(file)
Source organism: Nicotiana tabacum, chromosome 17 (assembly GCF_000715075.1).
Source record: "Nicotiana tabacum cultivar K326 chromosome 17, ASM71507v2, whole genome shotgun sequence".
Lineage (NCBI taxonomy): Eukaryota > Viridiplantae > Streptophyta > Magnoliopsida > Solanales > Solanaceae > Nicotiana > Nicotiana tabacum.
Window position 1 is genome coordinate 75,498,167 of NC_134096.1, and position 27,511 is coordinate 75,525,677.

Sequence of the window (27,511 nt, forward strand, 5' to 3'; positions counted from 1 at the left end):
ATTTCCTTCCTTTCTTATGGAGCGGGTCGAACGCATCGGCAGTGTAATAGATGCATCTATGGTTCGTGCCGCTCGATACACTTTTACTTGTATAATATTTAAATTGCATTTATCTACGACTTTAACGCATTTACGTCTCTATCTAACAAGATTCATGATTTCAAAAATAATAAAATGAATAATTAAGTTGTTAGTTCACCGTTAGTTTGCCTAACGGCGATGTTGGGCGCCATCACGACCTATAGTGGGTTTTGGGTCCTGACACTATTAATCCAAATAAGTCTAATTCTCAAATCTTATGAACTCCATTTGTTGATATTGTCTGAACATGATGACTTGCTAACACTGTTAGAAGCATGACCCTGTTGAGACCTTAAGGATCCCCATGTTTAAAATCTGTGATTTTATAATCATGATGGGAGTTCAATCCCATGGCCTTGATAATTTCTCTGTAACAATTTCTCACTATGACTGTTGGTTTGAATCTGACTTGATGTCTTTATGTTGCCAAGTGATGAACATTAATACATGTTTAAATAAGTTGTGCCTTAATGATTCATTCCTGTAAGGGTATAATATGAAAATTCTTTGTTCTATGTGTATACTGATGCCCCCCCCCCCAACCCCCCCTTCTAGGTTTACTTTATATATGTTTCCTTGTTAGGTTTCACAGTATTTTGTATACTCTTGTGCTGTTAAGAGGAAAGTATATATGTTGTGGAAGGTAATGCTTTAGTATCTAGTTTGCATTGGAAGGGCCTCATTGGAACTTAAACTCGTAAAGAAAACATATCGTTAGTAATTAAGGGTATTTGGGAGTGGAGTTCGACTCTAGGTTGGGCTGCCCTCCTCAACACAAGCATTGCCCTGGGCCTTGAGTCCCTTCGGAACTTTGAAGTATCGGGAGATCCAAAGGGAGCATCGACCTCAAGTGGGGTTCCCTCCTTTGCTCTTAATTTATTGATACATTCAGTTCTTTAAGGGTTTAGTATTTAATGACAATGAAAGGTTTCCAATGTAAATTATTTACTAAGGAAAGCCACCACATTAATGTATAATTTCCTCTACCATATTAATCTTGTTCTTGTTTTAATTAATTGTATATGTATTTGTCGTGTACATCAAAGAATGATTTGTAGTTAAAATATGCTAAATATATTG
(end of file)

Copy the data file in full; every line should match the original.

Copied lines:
Source organism: Nicotiana tabacum, chromosome 17 (assembly GCF_000715075.1).
Source record: "Nicotiana tabacum cultivar K326 chromosome 17, ASM71507v2, whole genome shotgun sequence".
Lineage (NCBI taxonomy): Eukaryota > Viridiplantae > Streptophyta > Magnoliopsida > Solanales > Solanaceae > Nicotiana > Nicotiana tabacum.
Window position 1 is genome coordinate 75,498,167 of NC_134096.1, and position 27,511 is coordinate 75,525,677.

Sequence of the window (27,511 nt, forward strand, 5' to 3'; positions counted from 1 at the left end):
ATTTCCTTCCTTTCTTATGGAGCGGGTCGAACGCATCGGCAGTGTAATAGATGCATCTATGGTTCGTGCCGCTCGATACACTTTTACTTGTATAATATTTAAATTGCATTTATCTACGACTTTAACGCATTTACGTCTCTATCTAACAAGATTCATGATTTCAAAAATAATAAAATGAATAATTAAGTTGTTAGTTCACCGTTAGTTTGCCTAACGGCGATGTTGGGCGCCATCACGACCTATAGTGGGTTTTGGGTCCTGACACTATTAATCCAAATAAGTCTAATTCTCAAATCTTATGAACTCCATTTGTTGATATTGTCTGAACATGATGACTTGCTAACACTGTTAGAAGCATGACCCTGTTGAGACCTTAAGGATCCCCATGTTTAAAATCTGTGATTTTATAATCATGATGGGAGTTCAATCCCATGGCCTTGATAATTTCTCTGTAACAATTTCTCACTATGACTGTTGGTTTGAATCTGACTTGATGTCTTTATGTTGCCAAGTGATGAACATTAATACATGTTTAAATAAGTTGTGCCTTAATGATTCATTCCTGTAAGGGTATAATATGAAAATTCTTTGTTCTATGTGTATACTGATGCCCCCCCCCCCAACCCCCCCTTCTAGGTTTACTTTATATATGTTTCCTTGTTAGGTTTCACAGTATTTTGTATACTCTTGTGCTGTTAAGAGGAAAGTATATATGTTGTGGAAGGTAATGCTTTAGTATCTAGTTTGCATTGGAAGGGCCTCATTGGAACTTAAACTCGTAAAGAAAACATATCGTTAGTAATTAAGGGTATTTGGGAGTGGAGTTCGACTCTAGGTTGGGCTGCCCTCCTCAACACAAGCATTGCCCTGGGCCTTGAGTCCCTTCGGAACTTTGAAGTATCGGGAGATCCAAAGGGAGCATCGACCTCAAGTGGGGTTCCCTCCTTTGCTCTTAATTTATTGATACATTCAGTTCTTTAAGGGTTTAGTATTTAATGACAATGAAAGGTTTCCAATGTAAATTATTTACTAAGGAAAGCCACCACATTAATGTATAATTTCCTCTACCATATTAATCTTGTTCTTGTTTTAATTAATTGTATATGTATTTGTCGTGTACATCAAAGAATGATTTGTAGTTAAAATATGCTAAATATATTG